Title: The Book of Wonders
Author: Jasmine Richards
Zardi is a dreamer, dreaming of adventure and magic in a kingdom that does its best to stifle both. The sultan of Arribitha hates magic, and his subjects live in fear of his cruelty. But when Zardi’s sister is taken to be the sultan’s prisoner (which always ends in execution for the maiden in question), Zardi is determined to save her. Together with Rhidan, a strange orphan who has grown up with her family, she sets off to find something or someone strong enough to topple the sultan and save her sister.
I’m on the fence about this one. The parts I liked I tended to like a lot, but the rest of the book left me feeling rather meh. Rhidan’s arc interested me more than Zardi’s. He’s always looked extremely different from everyone around him (white hair and purple eyes being your first clue he’s not going to be normal), and he’s desperate to find out where he came from and what it means that he was abandoned with nothing more than an amulet and his name. And as the mystery unfolds, he’s still got more questions than answers. He appears to be a sorcerer, but in the end he’s got to rely more on his own wits and his friendship with Zardi to get anything important done.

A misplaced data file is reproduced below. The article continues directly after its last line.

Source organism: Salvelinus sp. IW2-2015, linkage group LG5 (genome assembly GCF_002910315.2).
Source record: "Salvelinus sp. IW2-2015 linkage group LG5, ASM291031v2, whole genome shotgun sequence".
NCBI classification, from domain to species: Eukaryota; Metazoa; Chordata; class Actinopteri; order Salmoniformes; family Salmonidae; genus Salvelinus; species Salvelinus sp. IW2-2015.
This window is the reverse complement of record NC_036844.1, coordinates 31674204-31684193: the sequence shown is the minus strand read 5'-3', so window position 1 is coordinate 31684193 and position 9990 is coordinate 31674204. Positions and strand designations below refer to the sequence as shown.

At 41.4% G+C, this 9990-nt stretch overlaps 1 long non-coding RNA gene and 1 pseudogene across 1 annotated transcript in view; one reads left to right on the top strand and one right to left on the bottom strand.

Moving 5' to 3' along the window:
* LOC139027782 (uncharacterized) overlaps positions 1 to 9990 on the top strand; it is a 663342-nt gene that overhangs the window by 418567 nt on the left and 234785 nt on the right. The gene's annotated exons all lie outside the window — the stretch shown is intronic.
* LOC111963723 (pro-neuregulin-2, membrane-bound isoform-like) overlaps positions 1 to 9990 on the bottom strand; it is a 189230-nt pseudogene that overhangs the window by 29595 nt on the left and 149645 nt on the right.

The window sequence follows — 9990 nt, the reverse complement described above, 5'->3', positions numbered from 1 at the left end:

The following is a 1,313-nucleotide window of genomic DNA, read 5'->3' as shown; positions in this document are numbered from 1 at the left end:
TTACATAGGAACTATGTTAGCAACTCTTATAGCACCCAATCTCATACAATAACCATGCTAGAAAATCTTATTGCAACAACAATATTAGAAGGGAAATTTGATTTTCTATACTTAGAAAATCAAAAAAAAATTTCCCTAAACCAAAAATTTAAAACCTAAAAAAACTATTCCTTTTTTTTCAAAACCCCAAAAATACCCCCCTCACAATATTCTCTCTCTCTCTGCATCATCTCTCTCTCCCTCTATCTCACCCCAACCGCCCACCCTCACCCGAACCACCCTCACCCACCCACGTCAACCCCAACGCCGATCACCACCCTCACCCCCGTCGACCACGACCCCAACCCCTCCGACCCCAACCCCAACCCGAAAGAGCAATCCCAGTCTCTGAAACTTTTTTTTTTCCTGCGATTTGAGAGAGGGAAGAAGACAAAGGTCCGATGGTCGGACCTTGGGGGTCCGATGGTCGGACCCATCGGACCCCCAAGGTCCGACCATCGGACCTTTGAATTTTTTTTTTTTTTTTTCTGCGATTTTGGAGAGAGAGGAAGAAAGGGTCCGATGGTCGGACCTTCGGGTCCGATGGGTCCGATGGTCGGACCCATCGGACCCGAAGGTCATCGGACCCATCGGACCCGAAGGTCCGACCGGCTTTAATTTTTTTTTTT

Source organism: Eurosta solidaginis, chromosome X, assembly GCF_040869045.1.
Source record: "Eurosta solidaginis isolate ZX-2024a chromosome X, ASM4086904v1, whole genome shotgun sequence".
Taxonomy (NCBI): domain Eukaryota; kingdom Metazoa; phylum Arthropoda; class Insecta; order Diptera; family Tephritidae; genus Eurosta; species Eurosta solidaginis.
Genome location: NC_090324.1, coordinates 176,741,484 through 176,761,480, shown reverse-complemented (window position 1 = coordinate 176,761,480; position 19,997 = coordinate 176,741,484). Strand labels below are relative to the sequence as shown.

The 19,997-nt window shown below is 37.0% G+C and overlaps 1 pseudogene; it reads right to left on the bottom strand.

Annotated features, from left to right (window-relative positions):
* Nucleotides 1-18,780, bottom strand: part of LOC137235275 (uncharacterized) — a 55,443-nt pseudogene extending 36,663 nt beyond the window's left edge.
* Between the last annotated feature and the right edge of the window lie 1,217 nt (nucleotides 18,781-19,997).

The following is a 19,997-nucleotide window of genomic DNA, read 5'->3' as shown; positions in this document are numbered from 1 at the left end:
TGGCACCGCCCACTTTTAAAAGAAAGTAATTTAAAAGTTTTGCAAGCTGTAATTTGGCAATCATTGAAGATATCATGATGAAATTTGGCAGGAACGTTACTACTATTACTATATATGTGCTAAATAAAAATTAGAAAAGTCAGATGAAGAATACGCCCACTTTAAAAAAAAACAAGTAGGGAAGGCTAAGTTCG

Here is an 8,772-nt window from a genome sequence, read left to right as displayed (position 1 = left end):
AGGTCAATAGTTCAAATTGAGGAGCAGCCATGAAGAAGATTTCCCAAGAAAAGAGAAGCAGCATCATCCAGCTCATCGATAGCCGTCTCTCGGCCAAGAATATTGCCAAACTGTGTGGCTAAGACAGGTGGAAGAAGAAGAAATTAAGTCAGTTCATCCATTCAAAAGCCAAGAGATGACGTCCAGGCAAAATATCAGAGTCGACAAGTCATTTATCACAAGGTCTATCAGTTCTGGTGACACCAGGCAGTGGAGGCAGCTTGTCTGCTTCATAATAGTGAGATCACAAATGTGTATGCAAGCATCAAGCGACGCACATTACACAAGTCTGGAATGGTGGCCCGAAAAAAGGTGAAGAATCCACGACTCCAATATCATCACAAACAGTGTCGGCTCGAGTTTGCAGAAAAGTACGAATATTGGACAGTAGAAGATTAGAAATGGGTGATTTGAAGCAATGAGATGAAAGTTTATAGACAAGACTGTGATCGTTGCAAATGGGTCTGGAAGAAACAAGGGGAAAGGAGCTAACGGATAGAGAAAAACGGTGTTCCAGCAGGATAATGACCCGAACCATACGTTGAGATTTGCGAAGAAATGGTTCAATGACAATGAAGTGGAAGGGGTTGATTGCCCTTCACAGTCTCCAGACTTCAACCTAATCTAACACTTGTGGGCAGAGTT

Zardi’s side is more straightforward: her sister has been taken to be the sultan’s prisoner, and will be executed after she has fulfilled her 90-day term. She sets off to find something that can help her free her sister (and depose the sultan too, if she can manage it). Despite her name being Scheherazade, this isn’t a retelling of the storyteller. This is actually a retelling of one of the voyages of Sinbad, although in a somewhat condensed and altered form. Zardi’s interruptions at the beginning put me off her character for a long ways into the book, but by the end I liked her better.
The story reads like an odd blend of Arabic and Greek mythos mashed together. Perhaps because Sinbad borrows a lot from some Greek tales anyway. The Cyclops, as best I can tell, seems to be a Greek addition. I do like the Rocs. More gigantic intelligent birds, please (and there are hints Zardi hasn’t seen the last of them). But some things were just far too obvious, even if they were likely part of the original (eg, the password to open the door). And the jinni near the end made everything rather cheap, because despite her warning that her magic has limits, she grants an awful lot of wishes for not much reason. I would have preferred her to set a hard limit on what she was willing to do, in exchange for setting her free (three wishes, one wish apiece, something like that).
This leaves off resolving a few things (mostly for Zardi) and opening up for the next adventure. It took me a while to get into things, but once I did I enjoyed the ride. I rate this book Recommended.